Mrs. Ogubunka, a former Registrar, Chartered Institute of Bankers of Nigeria, CIBN, said charging customers for deposits or withdrawals would actually encourage more customers not to embrace the banking culture.
“With multiple charges, bank customers would prefer to withdraw their money and keep at home for other activities,” he said.
The Chief Executive Officer, Global Analytics Consult Limited, Tope Fasua, said the timing of CBN decision to reintroduce the charges was wrong.
Mr. Fasua said at a time the CBN appeared to be having a handle of the foreign exchange crisis, asking banks to be charging customers for deposits or withdrawals was not right.
The Managing Director, Cowry Asset Management Limited, Johnson Chukwu, disagrees. He said charging customers for deposits or withdrawals would seriously reduce money laundering in the banking sector as well as the penchant for people to move large volumes of cash.
The President, National Association of Nigerian Traders, Ken Ukaoha, said if the CBN thought reintroducing charges on deposits and withdrawals would force people to embrace its cashless policy, the low literacy level of Nigerians may work against it.
“How many Nigerian traders would be able to use electronic banking services in view of their poor information communication technology, ICT, knowledge?” Mr. Ukaoha asked.
For Chima Kalu, an Abuja based finance analyst, the latest charges on bank customers are an over-kill, considering that they were already being forced to pay several other charges by the banks.
Apart from the N1.00 current account maintenance fees per million charged on all customer-induced debit transactions, the banks charge N50 Stamp Duty charge per transaction, to generate more non-oil revenue for the federal government.
Besides, customers are charged about N65 on every third withdrawal on other banks ATMs, apart from the N1.50 they charge for text messages for alerts on all transactions.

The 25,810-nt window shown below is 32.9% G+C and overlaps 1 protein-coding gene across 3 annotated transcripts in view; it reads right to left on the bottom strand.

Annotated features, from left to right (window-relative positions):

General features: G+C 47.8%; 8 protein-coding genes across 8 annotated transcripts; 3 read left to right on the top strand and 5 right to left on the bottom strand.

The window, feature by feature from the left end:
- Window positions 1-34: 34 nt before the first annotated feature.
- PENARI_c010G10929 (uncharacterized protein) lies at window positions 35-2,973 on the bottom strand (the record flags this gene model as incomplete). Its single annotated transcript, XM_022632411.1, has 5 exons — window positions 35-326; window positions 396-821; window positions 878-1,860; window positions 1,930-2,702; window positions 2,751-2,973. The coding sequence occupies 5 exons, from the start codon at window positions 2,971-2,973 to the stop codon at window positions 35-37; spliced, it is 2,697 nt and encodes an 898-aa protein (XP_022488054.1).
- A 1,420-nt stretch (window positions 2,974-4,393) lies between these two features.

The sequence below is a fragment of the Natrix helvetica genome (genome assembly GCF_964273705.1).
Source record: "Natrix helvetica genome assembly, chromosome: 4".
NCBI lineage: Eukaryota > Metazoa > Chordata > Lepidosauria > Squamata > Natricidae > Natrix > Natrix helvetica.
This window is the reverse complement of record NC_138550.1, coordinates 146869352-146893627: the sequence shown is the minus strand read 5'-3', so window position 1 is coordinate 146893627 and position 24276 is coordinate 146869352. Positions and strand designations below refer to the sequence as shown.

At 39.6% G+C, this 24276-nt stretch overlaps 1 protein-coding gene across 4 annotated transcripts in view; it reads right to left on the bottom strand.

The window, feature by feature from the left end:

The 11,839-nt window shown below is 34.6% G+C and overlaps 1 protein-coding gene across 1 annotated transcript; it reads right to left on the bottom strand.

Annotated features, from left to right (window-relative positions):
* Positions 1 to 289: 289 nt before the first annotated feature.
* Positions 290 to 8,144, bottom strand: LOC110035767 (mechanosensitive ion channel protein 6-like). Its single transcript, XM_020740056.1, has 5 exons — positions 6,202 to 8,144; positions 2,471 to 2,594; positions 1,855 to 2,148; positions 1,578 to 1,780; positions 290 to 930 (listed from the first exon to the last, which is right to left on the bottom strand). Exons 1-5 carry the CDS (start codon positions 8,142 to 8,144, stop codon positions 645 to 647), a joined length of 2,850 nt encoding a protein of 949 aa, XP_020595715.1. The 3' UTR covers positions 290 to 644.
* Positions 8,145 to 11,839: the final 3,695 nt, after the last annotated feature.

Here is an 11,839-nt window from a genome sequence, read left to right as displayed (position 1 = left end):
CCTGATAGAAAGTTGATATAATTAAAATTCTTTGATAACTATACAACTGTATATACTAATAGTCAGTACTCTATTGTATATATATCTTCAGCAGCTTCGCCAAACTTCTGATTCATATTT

For Chief Executive Officer, Payworth Supermarkets, Ikeja, Lagos, Mike Amadi, charges on deposits or withdrawals are decisions every individual or business has to make.
‘We have chosen to limit dealing with cash in our transactions, because the benefits outweigh the cost of doing otherwise. That is why we use point-of-sale, POS, teller machines. It is convenient for us and customers.
“Save for problems associated with telecommunications network system of the banks, it is easier and faster for us to check and trace transactions and their payments and good for system accountability.
“The machines are issued free of charge by our bankers (First Bank), while the fee by the marketing platform servicing us is just a token. Compared to the charge on cash deposits or withdrawal, not dealing with cash is more economical,” Mr. Amadi said.
Adebayo Ladi, a manager with Kadesh Electronics, Ogba, Lagos, said the criticism against the policy is the loss customers are likely to suffer, which is avoidable.
“The charge on cash deposit and withdrawal is not affect us, because we can avoid it by using the POS, which is easier, faster and safer than carrying cash. We own and operate account with GTbank. When we needed the POS machine, we requested and it was installed for us free. Our customers pay about 0.78 per cent on every transaction,” Mr. Ladi said.
The Manager, AA Rano filling station, Kugbwa, Abuja, Sadiq Abubakar, said that following the announcement of the reintroduction of charges on deposits and withdrawals, the management of the station plans to de-emphasize cash payment by motorists.
“In fact, those wishing to pay us for any service must do so through direct transfers to our account. Anyone who wants to pay large volumes of cash would have to bear the extra cost for the bank charges,” Mr. Abubakar said.